Interventions identified in the Mid South West (MSW) Regional Economic Strategy will have a significant impact on the region’s economy.
Nearly one year after launching, the MSW Regional Economic Strategy is already making significant progress in its aim of supercharging economic growth across the region. MSW is a collaboration between Armagh City, Banbridge and Craigavon Borough Council, Fermanagh and Omagh District Council and Mid Ulster District Council.
Launched in September 2020, it sets out a series of specific investment priorities and targeted interventions aimed at boosting productivity and driving inclusive and sustainable economic growth for the region over the next 10 to 15 years, and is built around four key pillars of action: future proofing the skills base; enabling infrastructure; boosting innovation and digital capacity; and building a high performing visitor/tourist economy.
Having identified over 20 interventions which will be pursued through the MSW Growth Deal and the Northern Ireland Executive Complementary Fund, the next stage will see the development of Strategic Outline Cases. In developing the business cases for these strategic projects, MSW will strike a balance between shorter term challenges and the need for longer term transformative action to drive growth in the region. Our work will be aligned to economic recovery plans and will focus on addressing structural weaknesses in terms of delivering ‘better’ jobs, addressing skills gaps and reducing regional imbalances. One thing is for sure, the projects identified for delivery have the potential to be transformative not just for the economy of the MSW region, but that of Northern Ireland as a whole.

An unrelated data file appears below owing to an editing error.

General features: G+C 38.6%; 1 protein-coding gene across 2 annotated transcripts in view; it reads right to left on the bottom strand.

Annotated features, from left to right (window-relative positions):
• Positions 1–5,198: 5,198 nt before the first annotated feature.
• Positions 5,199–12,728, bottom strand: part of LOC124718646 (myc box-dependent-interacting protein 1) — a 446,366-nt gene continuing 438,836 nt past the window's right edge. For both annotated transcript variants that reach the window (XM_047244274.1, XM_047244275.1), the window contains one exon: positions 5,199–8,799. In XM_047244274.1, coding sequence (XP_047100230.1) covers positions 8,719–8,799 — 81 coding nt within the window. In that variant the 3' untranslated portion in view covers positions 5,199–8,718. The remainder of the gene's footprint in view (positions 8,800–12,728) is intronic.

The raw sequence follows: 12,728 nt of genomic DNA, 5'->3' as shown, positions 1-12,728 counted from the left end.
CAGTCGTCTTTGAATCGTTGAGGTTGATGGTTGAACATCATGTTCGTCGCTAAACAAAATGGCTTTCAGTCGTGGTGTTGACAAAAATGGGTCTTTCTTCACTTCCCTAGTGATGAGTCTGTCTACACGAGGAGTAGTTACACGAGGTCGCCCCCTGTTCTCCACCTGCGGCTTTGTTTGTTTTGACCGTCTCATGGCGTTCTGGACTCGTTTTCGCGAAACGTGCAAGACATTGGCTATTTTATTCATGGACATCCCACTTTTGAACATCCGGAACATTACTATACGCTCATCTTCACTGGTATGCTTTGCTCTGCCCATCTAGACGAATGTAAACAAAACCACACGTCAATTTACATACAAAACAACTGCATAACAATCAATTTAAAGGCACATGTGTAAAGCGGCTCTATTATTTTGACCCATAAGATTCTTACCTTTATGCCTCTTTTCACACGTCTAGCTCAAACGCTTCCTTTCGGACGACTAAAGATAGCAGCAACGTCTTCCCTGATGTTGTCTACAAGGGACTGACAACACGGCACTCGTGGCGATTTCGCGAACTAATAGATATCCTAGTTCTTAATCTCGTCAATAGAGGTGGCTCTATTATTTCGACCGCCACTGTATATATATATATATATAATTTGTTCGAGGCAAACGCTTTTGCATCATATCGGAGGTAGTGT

Robotics and automation innovation
Take the proposed Robotics and Automation Innovation Centre at CAFRE Loughry Campus Cookstown, one which plays to the region’s strengths in the agri-food sector.
It is a collaboration between the College of Agriculture, Food and Rural Enterprise (CAFRE) and the Northern Ireland Technology Centre (NITC) at Queen’s University Belfast (QUB), and focuses on delivering a Robotics and Automation Innovation Centre (RAIC) as a joint collaborative facility of the Advanced Manufacturing Innovation Centre (AMIC) in the MSW region, with particular focus on the food and drinks manufacturing sector.
Based at CAFRE’s Loughry Campus, the intervention will aim to provide the sector with fully functional and customised robotics and automation solutions in order to improve productivity, sustainability and resilience by optimising yield, minimising waste, increasing food safety, maximising operator safety and reducing operational costs.
The centre will provide access for companies to continue to learn, test and embed enabling technologies and automation, develop skills and expedite process improvements.
It is ideally placed to facilitate the knowledge and technology transfer and practical application/demonstration of such technology, and CAFRE’s association with NITC will ensure extensive robotic modelling expertise from other manufacturing sectors (including automotive and aerospace) is brought to the food manufacturing environment.
Unsurprisingly, the centre is expected to bring substantial innovation, research and development, skills and workforce development benefits to one of the MSW’s key manufacturing industries.
“The exponential growth of the MSW’s dynamic, private-sector led economy, which results from these interventions, will cement the reputation of the region as the economic engine for Northern Ireland and a region that is world renowned for business excellence.”
In particular, it will provide the food industry with a ‘single front door’ for accessing innovation support, skills development, state-of-the-art equipment and specialist knowhow. It will also support industry collaboration with universities and the further and higher education sector which has expertise in the digital skills and knowledge associated with Industry 4.0.
The centre will build on the MSW’s already impressive specialism in the agri-food sector, one which makes it the centre of excellence for Northern Ireland for good reason with current employment totalling nearly 11,500. Within that the processing and preserving of poultry meat sub sector employs 3,700 people, over three times more than the Northern Ireland average, while other meat sub sectors account for 2,000 roles, 2.4 times the Northern Ireland average.